Giving the Full Story Rationale Statements

In a large Western city, many applicants to the local community foundation get an enclosure along with a letter approving or declining their grant proposal. This “rationale statement” gives each grantseeker a detailed account of how and why the foundation arrived at its decision.

In a rationale statement accompanying one recent turn-down, for example, the foundation crisply reviewed its thinking. Along with worries about high per-client costs, the statement expressed concerns about a rocky leadership transition. After the departure of its first executive director, the applicant organization was being run by its founder and volunteer board (which, the foundation thought, was not meeting often enough to keep up with its temporary management role). The upshot: “We prefer not to fund until a permanent management structure is in place.”

From the same docket, another grant seeker received, along with a check, a rationale statement outlining what the foundation saw as its strengths: participation of all board members in fundraising, “sound fiscal oversight” that had created a “diverse funding base,” and thoughtful collaboration with other nonprofits that enhanced the foundation’s leverage.

The foundation gives rationale statements to about 60 percent of its grantees. Those applying to donor advised funds do not get a statement, nor do those who do not get on to the docket (generally because their proposals fall outside the foundation’s guidelines). All grantseekers who get a site visit receive rationale statements with their letter.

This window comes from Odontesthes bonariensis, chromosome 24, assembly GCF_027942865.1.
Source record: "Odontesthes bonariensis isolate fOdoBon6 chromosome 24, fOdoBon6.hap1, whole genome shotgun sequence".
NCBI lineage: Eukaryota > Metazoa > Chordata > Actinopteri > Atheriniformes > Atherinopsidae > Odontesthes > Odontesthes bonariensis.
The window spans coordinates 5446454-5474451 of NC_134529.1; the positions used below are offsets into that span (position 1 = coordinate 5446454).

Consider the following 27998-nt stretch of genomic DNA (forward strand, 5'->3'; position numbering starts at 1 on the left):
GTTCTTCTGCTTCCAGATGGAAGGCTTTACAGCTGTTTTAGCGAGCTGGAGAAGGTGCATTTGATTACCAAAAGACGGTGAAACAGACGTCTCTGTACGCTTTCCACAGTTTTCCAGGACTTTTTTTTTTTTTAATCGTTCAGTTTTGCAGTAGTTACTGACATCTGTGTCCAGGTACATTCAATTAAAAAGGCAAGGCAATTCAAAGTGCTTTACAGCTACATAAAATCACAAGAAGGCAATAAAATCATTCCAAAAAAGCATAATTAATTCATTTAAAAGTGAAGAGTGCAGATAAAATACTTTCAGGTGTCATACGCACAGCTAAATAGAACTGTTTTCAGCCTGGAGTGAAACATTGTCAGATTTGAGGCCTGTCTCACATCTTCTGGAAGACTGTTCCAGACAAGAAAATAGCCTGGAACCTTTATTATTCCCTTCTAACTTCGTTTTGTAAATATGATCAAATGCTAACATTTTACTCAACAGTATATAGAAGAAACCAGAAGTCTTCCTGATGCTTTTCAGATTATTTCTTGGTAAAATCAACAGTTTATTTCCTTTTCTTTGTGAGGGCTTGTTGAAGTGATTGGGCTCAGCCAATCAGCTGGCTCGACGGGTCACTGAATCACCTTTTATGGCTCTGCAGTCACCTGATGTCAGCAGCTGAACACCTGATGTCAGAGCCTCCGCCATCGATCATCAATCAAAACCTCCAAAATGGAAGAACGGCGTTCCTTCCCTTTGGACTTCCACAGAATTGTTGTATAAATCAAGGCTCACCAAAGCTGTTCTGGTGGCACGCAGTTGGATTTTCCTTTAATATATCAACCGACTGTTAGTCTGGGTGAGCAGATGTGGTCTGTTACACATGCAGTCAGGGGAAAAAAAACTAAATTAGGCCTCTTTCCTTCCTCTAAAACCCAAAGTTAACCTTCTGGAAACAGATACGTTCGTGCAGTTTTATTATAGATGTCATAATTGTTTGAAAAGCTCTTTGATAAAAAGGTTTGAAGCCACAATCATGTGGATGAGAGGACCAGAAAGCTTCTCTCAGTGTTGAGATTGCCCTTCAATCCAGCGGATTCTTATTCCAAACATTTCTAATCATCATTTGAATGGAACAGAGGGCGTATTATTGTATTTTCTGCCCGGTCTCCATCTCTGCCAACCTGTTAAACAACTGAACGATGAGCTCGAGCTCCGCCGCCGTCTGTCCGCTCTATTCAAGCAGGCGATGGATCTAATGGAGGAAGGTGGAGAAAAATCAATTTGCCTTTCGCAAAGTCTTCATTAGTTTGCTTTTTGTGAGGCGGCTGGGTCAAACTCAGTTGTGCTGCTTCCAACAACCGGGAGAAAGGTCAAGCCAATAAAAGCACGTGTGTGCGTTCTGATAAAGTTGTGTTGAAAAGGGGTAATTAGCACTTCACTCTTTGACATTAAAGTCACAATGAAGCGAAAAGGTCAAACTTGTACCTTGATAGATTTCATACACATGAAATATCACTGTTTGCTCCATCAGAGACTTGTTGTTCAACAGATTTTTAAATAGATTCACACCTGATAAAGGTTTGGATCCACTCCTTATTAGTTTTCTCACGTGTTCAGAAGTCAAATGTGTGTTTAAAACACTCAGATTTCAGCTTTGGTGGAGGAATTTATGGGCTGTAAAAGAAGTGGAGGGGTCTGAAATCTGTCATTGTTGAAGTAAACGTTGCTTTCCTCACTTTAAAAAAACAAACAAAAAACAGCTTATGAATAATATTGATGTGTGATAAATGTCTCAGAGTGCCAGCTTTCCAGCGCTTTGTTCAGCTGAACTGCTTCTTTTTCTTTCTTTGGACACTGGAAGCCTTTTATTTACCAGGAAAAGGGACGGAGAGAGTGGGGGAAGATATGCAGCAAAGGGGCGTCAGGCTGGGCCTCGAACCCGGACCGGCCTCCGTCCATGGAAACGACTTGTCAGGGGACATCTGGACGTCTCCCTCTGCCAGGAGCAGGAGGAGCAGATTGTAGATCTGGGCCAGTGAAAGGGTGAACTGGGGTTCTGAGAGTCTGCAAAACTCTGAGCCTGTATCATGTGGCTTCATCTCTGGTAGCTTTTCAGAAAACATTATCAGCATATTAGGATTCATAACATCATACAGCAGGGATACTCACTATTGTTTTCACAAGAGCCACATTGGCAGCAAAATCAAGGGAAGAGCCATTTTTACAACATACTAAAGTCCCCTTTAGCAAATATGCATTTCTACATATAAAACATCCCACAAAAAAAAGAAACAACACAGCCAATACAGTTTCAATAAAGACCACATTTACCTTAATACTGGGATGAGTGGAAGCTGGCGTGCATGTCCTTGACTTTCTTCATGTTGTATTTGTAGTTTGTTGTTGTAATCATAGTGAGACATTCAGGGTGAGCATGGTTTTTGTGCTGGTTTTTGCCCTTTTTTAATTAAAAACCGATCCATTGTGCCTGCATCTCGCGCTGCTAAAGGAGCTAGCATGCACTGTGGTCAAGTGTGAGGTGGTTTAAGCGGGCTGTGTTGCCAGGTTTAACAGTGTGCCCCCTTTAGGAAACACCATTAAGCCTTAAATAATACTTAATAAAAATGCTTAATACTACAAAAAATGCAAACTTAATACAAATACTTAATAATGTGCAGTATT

In part, says the foundation’s vice president for programs, the rationale statement reflects the foundation’s desire to create an open and constructive grantor-grantee relationship. “It makes grantmaking less mysterious,” she says, adding that “even when you’re getting a grant, [the process] can be mysterious.”

Beyond promoting a more open relationship, the foundation sees the rationale statement as “a form of capacity building.” After feedback pointing out some deficits, the vice president explains, the grantseeker might return with a stronger proposal the following year. Other grantees call to discuss the feedback, asking for advice about how to proceed. In some cases, the foundation will invite the grantseeker to apply to its technical assistance fund for a grant to deal with a specific weakness cited in the rationale statement.

Even when the grantseeker gets a Yes, staff members believe the rationale statements are important. In addition to providing encouragement to strong nonprofits, they help clarify the foundation’s expectations and reinforce important goals.

And grantees, in cases of both Yes and No, have reported that the rationale statements are important tools for focusing their boards on challenges they need to work on. “Especially when it comes with a check,” the program vice president remarks, “boards will sit up and listen.”

Although the statements can be a “bit of a pain to prepare,” she adds that “program officers see them as a very important tool in their work. It gives them an opportunity to give input that grantees find useful.”

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